Influential and Sociological Aspects of Gangs
Influential and Sociological Aspects of Gangs
The purpose of this research is to identify the sociological aspects and means in which individuals may use in order to affiliate themselves within a gang and their practices. The following research uses statistics and information given by police departments and the Department of Justice. I have searched for reasoning behind an individual’s decision to join a gang from a sociological perspective. It begins by defining a gang and what leads young individuals to a lifestyle and choice of joining these gangs. Sociological approaches are made in order to accompany these people’s decisions and to make sense of their judgment. Taking this information and research into consideration may direct future research on the aspects and decisions of social citizens in which influence them to join and be a part of a street gang.
What is a Gang?
In both, everyday life and the sociological world, the term “gang” is defined in many different ways; however, every altered definition is fairly similar or related to one another. According to the Merriam-Webster Dictionary (2011), a gang is defined as “a group of persons working to unlawful or antisocial ends; especially: a band of antisocial adolescents.” The U.S. Department of Justice’s survey analysts Egley and Major (2004), though, define a gang as a group of three or more individuals who involve themselves in criminal activity and identify one another with a shared and mutual name, sign, or symbol. On a governmental point of view, several states have passed their own gang-related legislation; this is including each state’s different definition of a street gang.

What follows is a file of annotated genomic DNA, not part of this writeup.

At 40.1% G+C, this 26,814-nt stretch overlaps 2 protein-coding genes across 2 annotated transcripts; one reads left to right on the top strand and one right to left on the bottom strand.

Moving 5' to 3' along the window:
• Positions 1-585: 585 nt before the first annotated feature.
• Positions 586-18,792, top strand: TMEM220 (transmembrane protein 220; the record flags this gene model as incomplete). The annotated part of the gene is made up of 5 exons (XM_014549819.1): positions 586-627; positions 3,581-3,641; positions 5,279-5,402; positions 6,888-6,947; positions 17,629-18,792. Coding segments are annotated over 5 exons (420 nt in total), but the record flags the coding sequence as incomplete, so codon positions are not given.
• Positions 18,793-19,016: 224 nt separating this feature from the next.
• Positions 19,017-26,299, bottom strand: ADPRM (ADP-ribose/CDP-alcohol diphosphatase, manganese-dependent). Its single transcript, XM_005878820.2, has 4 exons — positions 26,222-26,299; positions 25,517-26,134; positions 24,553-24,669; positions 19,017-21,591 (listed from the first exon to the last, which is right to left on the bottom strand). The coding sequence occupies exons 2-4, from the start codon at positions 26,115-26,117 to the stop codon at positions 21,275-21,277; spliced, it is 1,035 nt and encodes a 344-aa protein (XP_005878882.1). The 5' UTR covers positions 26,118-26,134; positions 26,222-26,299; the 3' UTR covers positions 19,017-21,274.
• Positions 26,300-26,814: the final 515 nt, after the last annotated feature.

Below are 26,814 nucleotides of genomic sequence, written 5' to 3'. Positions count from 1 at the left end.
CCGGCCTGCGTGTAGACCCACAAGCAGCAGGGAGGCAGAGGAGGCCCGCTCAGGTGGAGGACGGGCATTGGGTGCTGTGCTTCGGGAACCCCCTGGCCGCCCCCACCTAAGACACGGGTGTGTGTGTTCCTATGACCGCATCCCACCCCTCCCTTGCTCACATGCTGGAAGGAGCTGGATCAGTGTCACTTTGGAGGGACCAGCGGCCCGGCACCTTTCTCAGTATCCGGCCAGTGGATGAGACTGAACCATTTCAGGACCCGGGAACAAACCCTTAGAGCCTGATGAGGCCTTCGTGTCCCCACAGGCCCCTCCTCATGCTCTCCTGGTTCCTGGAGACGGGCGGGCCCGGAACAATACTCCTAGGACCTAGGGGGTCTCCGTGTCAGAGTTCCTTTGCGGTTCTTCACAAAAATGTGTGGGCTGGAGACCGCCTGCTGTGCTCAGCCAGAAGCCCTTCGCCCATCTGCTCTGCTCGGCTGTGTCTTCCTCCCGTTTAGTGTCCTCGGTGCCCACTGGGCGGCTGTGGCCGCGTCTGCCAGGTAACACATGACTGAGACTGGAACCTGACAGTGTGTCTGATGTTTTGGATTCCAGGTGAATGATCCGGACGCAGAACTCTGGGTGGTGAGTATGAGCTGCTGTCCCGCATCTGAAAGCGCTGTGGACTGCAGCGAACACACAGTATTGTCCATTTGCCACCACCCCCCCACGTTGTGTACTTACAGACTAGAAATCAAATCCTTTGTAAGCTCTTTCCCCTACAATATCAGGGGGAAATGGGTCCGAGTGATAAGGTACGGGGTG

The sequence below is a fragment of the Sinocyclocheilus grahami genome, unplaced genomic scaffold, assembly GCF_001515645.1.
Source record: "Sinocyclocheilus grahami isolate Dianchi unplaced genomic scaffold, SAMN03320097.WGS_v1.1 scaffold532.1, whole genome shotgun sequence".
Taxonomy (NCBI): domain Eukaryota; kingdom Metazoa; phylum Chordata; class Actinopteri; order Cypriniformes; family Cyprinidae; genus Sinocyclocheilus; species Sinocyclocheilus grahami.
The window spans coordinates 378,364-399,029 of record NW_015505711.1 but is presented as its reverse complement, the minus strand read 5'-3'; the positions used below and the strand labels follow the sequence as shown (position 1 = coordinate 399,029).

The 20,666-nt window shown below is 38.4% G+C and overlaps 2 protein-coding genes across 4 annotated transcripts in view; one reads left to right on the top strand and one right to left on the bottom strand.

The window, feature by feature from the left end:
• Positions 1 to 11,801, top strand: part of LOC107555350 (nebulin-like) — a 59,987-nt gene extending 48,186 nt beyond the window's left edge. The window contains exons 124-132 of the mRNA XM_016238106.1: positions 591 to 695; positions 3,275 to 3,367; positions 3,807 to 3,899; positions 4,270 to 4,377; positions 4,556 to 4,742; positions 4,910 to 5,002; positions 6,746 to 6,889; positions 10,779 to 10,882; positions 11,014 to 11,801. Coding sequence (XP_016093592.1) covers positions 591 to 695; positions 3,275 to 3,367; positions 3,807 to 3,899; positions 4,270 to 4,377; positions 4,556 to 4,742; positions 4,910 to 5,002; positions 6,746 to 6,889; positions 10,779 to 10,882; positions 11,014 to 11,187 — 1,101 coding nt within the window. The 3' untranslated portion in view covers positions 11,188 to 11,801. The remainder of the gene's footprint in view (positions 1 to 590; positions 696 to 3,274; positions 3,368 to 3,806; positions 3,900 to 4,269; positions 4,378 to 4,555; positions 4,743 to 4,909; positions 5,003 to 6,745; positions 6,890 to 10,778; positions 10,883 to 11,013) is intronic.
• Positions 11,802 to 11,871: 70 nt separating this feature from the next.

The presence of these street gangs brings several anti-gang activities into play for every community, for example, curfews and home raids. According to Robert Walker (2011), writer for Gangs Or Us, gang members are those who conform to one or more of the visible gang traits. These traits include a shared group name, common symbols, tattoos, or graffiti, style of dress, geographic location or association in a group form on a consistent basis. It is easy to see that gangs and their members highly appreciate their symbols and strongly practice symbolic interactionism. Members of the National Alliance of Gang Investigators Associations (NAIGIA) believe that there is no untouched region by gangs in the United States. They also consider gangs to have a high effect on society at many levels; this increases citizens fear for safety, violence, and eventually increased cost to the economy ( NAIGIA 2005).
There are up-to-date, contemporary explanations for the behaviors humans choose to act upon in which could be clarified as either a result of the individual’s choice or their overall response to environmental, or any other, forces. According to Michael K. Carlie (2002), there are those who believe in free will and those who could be categorized as determinists.
Individuals who believe in free will are certain that people choose to behave the way they do; they are hedonistic, meaning they choose how to behave in order to establish pleasure over pain, and these individuals believe people are rational and may choose from a variety of choices in which how to behave. On the other hand, determinists believe the complete opposite. They feel as if human behavior is determined by forces outside of the individual’s control. Determinists believe that biological make-up, psychological states, and socio-cultural situations determine how the person will behave (Carlie 2002).